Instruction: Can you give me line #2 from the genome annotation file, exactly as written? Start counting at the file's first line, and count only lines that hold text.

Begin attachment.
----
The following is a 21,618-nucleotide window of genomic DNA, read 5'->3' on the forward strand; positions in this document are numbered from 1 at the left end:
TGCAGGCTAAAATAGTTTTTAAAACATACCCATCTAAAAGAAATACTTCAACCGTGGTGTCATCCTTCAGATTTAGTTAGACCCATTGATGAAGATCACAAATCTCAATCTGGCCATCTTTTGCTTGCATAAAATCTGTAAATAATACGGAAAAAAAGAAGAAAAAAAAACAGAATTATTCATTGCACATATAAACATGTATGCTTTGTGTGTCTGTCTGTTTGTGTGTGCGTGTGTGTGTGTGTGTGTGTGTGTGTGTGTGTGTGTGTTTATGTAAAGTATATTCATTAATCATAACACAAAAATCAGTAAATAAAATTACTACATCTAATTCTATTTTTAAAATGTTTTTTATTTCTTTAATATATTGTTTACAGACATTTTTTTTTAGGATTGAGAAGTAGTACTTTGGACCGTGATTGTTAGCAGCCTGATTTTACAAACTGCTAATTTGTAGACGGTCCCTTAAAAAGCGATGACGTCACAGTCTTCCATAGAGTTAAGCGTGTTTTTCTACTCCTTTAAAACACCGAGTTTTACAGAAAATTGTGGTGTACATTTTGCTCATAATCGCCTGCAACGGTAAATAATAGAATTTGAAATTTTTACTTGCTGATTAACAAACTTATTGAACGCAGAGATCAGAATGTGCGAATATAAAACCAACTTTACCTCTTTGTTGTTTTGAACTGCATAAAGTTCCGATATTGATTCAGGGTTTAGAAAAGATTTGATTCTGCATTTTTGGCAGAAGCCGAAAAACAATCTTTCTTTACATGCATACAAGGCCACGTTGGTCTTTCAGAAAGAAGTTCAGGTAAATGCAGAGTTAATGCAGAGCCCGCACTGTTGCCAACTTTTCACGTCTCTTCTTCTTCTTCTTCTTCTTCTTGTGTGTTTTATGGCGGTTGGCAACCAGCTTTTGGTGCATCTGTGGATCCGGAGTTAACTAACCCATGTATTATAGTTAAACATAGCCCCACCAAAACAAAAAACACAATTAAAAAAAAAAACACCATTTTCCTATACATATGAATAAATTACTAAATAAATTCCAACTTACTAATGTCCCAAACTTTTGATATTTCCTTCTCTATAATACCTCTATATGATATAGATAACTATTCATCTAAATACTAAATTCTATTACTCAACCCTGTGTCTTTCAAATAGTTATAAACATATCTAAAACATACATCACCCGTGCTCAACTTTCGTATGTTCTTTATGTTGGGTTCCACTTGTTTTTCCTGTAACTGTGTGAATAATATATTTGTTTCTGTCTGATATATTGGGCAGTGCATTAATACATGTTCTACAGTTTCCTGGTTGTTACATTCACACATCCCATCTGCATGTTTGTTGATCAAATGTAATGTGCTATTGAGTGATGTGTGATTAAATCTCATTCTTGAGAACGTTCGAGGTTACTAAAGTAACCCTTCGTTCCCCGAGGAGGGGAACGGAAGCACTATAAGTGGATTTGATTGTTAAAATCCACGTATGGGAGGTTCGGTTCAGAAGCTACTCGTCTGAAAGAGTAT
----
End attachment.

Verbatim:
TGCAGGCTAAAATAGTTTTTAAAACATACCCATCTAAAAGAAATACTTCAACCGTGGTGTCATCCTTCAGATTTAGTTAGACCCATTGATGAAGATCACAAATCTCAATCTGGCCATCTTTTGCTTGCATAAAATCTGTAAATAATACGGAAAAAAAGAAGAAAAAAAAACAGAATTATTCATTGCACATATAAACATGTATGCTTTGTGTGTCTGTCTGTTTGTGTGTGCGTGTGTGTGTGTGTGTGTGTGTGTGTGTGTGTGTGTGTTTATGTAAAGTATATTCATTAATCATAACACAAAAATCAGTAAATAAAATTACTACATCTAATTCTATTTTTAAAATGTTTTTTATTTCTTTAATATATTGTTTACAGACATTTTTTTTTAGGATTGAGAAGTAGTACTTTGGACCGTGATTGTTAGCAGCCTGATTTTACAAACTGCTAATTTGTAGACGGTCCCTTAAAAAGCGATGACGTCACAGTCTTCCATAGAGTTAAGCGTGTTTTTCTACTCCTTTAAAACACCGAGTTTTACAGAAAATTGTGGTGTACATTTTGCTCATAATCGCCTGCAACGGTAAATAATAGAATTTGAAATTTTTACTTGCTGATTAACAAACTTATTGAACGCAGAGATCAGAATGTGCGAATATAAAACCAACTTTACCTCTTTGTTGTTTTGAACTGCATAAAGTTCCGATATTGATTCAGGGTTTAGAAAAGATTTGATTCTGCATTTTTGGCAGAAGCCGAAAAACAATCTTTCTTTACATGCATACAAGGCCACGTTGGTCTTTCAGAAAGAAGTTCAGGTAAATGCAGAGTTAATGCAGAGCCCGCACTGTTGCCAACTTTTCACGTCTCTTCTTCTTCTTCTTCTTCTTCTTGTGTGTTTTATGGCGGTTGGCAACCAGCTTTTGGTGCATCTGTGGATCCGGAGTTAACTAACCCATGTATTATAGTTAAACATAGCCCCACCAAAACAAAAAACACAATTAAAAAAAAAAACACCATTTTCCTATACATATGAATAAATTACTAAATAAATTCCAACTTACTAATGTCCCAAACTTTTGATATTTCCTTCTCTATAATACCTCTATATGATATAGATAACTATTCATCTAAATACTAAATTCTATTACTCAACCCTGTGTCTTTCAAATAGTTATAAACATATCTAAAACATACATCACCCGTGCTCAACTTTCGTATGTTCTTTATGTTGGGTTCCACTTGTTTTTCCTGTAACTGTGTGAATAATATATTTGTTTCTGTCTGATATATTGGGCAGTGCATTAATACATGTTCTACAGTTTCCTGGTTGTTACATTCACACATCCCATCTGCATGTTTGTTGATCAAATGTAATGTGCTATTGAGTGATGTGTGATTAAATCTCATTCTTGAGAACGTTCGAGGTTACTAAAGTAACCCTTCGTTCCCCGAGGAGGGGAACGGAAGCACTATAAGTGGATTTGATTGTTAAAATCCACGTATGGGAGGTTCGGTTCAGAAGCTACTCGTCTGAAAGAGTAT